Interview conducted and provided by the Biopresence Press Office. Part 1 Part 2
Q. The Common Flowers Project is on display as part of this year’s Ars Electronica, a Media Art Festival in Linz, Austria. How do you feel being part of that festival?
Georg Tremmel: It’s great to be invited to show the Common Flowers at such a prestigious festival. We are also very happy, that the project was awarded an ‘Honorary Mention’ in Hybrid Art Category.
Q. Your Project deals with genetically-modified blue carnations. Can you tell me a bit more about them?
GT. Yeah. We think, that the blue GM carnations are very relevant and very special flowers. As far as we know, they are the very first genetically-modified product, which is neither animal feed not human food. It is purely aimed for aesthetic consumption. We believe that this represents a shift in the perception of GM plants, and that’s why we found the highly interesting in the first place.
The plants themselves are the result of decade long research by Florigene, an australian plant biotech company, which was acquired by the japanese beverage company Suntory some year back. They managed to make a couple of varieties of the blue carnation, ranging from a very light blue hue, to some quite dark blue varieties. In addition to the gene for colour, they also introduced a gene that prolongs shelf-live. The last for about 3 weeks, which is quite long for cut-flowers.
Q. But would it be easier to colour the flower with inks? Wouldn’t that be much easier, that breeding a special variety?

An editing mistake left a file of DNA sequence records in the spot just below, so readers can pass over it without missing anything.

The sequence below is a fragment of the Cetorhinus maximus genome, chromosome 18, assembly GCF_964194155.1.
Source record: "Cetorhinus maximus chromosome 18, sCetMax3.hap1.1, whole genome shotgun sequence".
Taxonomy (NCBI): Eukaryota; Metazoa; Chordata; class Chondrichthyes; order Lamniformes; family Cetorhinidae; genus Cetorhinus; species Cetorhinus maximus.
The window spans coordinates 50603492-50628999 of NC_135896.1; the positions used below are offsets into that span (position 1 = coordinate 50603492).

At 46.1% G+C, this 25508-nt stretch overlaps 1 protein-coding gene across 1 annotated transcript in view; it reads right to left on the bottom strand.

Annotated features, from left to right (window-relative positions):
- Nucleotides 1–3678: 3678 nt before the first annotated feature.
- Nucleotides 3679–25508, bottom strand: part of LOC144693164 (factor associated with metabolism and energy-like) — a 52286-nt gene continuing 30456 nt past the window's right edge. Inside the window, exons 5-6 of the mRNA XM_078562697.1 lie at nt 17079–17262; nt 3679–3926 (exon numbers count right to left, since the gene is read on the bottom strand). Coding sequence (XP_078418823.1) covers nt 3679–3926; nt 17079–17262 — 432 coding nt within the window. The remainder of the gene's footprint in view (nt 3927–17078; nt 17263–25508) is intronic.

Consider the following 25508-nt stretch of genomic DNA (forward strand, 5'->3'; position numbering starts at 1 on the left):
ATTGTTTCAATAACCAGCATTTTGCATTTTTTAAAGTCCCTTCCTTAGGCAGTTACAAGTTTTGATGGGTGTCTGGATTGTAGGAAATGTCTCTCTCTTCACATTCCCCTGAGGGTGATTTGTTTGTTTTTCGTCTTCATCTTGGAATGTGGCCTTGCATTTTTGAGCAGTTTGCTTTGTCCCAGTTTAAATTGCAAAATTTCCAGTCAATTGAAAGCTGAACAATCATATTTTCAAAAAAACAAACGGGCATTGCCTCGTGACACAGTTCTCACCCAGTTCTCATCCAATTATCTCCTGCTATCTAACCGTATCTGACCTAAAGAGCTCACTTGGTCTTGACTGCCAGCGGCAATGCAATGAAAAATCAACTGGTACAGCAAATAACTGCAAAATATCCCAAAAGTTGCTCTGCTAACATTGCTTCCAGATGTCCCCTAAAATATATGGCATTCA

Shiho Fukuhara: If you would only make a couple of flowers, the ink process you mentioned would be faster, but my guess would be, that on an industrial scale it would not really make sense to use ink colouring. Too much hassle, too expensive, and probably the flowers would also not last so long.
But once you manage to create a transgene plant, which looks and behaves to your desire, it is then quite easy to duplicate and breed that plant. Really the same as growing any other non-GM plant. And don’t forget, that the cut-flower business is a huge global logistic operation, just think of the flower auctions in the Netherlands. And Suntory figured, that introducing novel varieties could be very profitable. Very profitable indeed.
Q. There are other blue flowers. Why is it not possible to conventionally breed blue carnations?
SF. As far as I know, some flowers are missing some genes and pathway, and these missing bit prevent them from making blue pedals. Obvious carnation, but also roses don’t come in blue.
Q. So they managed to make the blue carnations, but isn’t it illegal to sell genetically modified products? Especially in Europe the public seems to be very sensitive about this issue?
GT. Well, they spent a lot of time, effort and probably money to conduct trials and experiments that proved that the flowers are harmless and pose no risk to animals, humans or other plants. They were granted permission to grow, sell and distribute the flowers in their key markets, including Japan, the EU and the US.
Therefore, the plant are 100% legal, despite being genetically modified.
Q. Is it known, which genes from which plants were used to change the carnation?